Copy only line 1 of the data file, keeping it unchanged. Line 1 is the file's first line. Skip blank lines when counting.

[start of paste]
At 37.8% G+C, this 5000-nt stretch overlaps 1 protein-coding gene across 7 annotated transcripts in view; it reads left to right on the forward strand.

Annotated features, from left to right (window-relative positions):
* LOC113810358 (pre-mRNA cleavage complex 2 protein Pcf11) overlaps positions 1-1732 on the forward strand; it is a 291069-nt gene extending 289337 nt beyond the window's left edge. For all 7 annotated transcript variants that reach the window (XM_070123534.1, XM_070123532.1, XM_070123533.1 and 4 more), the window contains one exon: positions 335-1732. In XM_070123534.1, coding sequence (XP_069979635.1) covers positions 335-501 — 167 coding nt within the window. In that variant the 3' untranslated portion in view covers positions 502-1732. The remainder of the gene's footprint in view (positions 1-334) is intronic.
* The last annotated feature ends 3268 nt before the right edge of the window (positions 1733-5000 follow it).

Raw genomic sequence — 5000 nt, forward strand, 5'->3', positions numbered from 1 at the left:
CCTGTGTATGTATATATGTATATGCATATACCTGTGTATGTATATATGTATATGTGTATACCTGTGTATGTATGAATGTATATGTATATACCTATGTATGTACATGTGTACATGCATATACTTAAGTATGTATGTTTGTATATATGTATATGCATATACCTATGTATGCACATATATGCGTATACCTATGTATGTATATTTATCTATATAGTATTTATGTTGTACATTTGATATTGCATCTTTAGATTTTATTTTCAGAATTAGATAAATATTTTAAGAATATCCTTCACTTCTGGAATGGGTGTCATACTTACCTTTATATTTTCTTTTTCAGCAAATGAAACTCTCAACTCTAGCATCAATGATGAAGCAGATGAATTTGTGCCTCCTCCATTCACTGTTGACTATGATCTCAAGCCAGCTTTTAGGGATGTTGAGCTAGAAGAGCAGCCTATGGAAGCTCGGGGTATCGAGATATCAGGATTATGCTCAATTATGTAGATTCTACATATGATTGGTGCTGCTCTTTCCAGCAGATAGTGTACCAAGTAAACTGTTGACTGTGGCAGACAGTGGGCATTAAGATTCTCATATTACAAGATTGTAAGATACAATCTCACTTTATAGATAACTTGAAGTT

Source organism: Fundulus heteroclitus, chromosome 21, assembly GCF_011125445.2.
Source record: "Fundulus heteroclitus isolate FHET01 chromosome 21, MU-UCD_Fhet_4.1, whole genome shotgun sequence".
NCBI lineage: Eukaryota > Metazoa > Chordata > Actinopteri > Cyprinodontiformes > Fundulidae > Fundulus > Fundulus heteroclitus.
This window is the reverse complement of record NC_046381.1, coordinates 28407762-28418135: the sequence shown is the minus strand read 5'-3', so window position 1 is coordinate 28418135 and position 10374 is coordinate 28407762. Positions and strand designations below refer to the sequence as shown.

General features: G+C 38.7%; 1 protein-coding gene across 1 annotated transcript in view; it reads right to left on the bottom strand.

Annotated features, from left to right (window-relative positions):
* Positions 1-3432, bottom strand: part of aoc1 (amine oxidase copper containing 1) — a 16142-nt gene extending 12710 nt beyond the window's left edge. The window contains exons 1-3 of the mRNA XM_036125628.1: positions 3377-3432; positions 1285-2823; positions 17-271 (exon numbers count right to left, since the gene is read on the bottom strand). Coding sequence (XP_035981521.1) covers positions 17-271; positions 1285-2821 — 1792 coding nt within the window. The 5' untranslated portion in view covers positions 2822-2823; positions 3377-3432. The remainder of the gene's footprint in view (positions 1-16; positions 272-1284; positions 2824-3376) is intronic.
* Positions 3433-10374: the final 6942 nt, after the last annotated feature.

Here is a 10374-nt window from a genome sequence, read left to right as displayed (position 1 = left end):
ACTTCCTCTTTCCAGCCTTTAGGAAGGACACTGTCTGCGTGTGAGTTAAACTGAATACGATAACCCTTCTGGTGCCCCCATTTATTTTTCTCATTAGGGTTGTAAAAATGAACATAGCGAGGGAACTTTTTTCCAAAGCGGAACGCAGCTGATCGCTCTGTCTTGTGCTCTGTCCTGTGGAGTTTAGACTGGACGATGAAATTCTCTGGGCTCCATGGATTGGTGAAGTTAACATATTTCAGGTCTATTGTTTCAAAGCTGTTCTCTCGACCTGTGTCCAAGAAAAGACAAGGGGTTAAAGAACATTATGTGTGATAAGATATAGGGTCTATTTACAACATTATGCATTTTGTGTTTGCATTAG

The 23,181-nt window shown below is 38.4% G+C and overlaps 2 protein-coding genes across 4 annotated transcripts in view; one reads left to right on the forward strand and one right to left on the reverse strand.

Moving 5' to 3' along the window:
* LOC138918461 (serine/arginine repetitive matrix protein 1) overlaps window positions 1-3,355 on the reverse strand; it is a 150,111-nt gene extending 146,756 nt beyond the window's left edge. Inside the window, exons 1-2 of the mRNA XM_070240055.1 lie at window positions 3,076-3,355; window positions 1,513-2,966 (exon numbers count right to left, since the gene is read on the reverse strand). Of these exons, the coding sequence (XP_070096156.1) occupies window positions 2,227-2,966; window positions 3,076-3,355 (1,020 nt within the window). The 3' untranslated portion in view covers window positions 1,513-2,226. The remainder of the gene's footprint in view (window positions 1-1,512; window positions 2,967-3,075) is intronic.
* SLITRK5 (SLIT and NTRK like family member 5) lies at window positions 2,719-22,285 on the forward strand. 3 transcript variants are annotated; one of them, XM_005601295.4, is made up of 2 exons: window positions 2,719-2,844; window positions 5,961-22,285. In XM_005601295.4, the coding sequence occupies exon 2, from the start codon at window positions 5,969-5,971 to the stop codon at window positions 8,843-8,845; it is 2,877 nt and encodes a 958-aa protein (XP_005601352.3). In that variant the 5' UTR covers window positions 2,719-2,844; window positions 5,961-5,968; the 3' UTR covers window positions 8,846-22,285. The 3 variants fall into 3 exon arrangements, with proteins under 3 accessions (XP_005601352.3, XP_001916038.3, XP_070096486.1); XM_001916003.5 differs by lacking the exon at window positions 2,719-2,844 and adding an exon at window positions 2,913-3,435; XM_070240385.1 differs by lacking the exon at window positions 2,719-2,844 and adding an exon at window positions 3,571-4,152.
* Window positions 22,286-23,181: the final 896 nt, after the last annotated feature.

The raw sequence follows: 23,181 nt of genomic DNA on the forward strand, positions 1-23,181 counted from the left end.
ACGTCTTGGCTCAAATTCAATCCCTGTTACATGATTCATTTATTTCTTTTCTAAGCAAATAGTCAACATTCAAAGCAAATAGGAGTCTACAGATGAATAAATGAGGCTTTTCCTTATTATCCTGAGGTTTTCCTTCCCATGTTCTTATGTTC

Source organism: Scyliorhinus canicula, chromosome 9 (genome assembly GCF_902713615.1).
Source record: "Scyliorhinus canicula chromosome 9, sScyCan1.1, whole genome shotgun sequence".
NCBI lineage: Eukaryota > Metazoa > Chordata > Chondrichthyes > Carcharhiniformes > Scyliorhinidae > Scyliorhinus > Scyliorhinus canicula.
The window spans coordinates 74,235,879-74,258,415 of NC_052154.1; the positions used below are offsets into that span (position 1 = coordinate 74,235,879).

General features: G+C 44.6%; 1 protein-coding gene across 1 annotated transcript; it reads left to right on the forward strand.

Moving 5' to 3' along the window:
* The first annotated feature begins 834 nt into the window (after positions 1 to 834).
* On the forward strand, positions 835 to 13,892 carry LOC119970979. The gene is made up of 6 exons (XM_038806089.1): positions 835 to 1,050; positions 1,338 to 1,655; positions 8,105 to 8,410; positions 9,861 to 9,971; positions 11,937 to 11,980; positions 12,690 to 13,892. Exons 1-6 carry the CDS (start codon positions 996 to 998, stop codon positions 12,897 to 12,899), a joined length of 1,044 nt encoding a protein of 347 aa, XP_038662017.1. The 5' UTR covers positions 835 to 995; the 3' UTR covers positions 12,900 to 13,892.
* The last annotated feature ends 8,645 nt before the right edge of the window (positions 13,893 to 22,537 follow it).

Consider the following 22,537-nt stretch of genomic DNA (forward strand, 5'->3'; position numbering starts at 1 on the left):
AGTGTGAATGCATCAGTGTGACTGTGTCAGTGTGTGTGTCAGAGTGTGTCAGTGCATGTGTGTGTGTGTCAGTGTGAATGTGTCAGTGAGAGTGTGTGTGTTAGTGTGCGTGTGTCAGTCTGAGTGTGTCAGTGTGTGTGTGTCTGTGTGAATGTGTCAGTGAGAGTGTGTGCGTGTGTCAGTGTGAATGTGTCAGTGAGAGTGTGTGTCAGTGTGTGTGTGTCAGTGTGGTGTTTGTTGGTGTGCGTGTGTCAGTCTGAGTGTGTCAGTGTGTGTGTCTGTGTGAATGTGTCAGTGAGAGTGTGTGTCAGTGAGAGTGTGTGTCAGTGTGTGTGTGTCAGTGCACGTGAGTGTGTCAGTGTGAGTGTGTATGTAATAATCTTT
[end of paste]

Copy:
At 37.8% G+C, this 5000-nt stretch overlaps 1 protein-coding gene across 7 annotated transcripts in view; it reads left to right on the forward strand.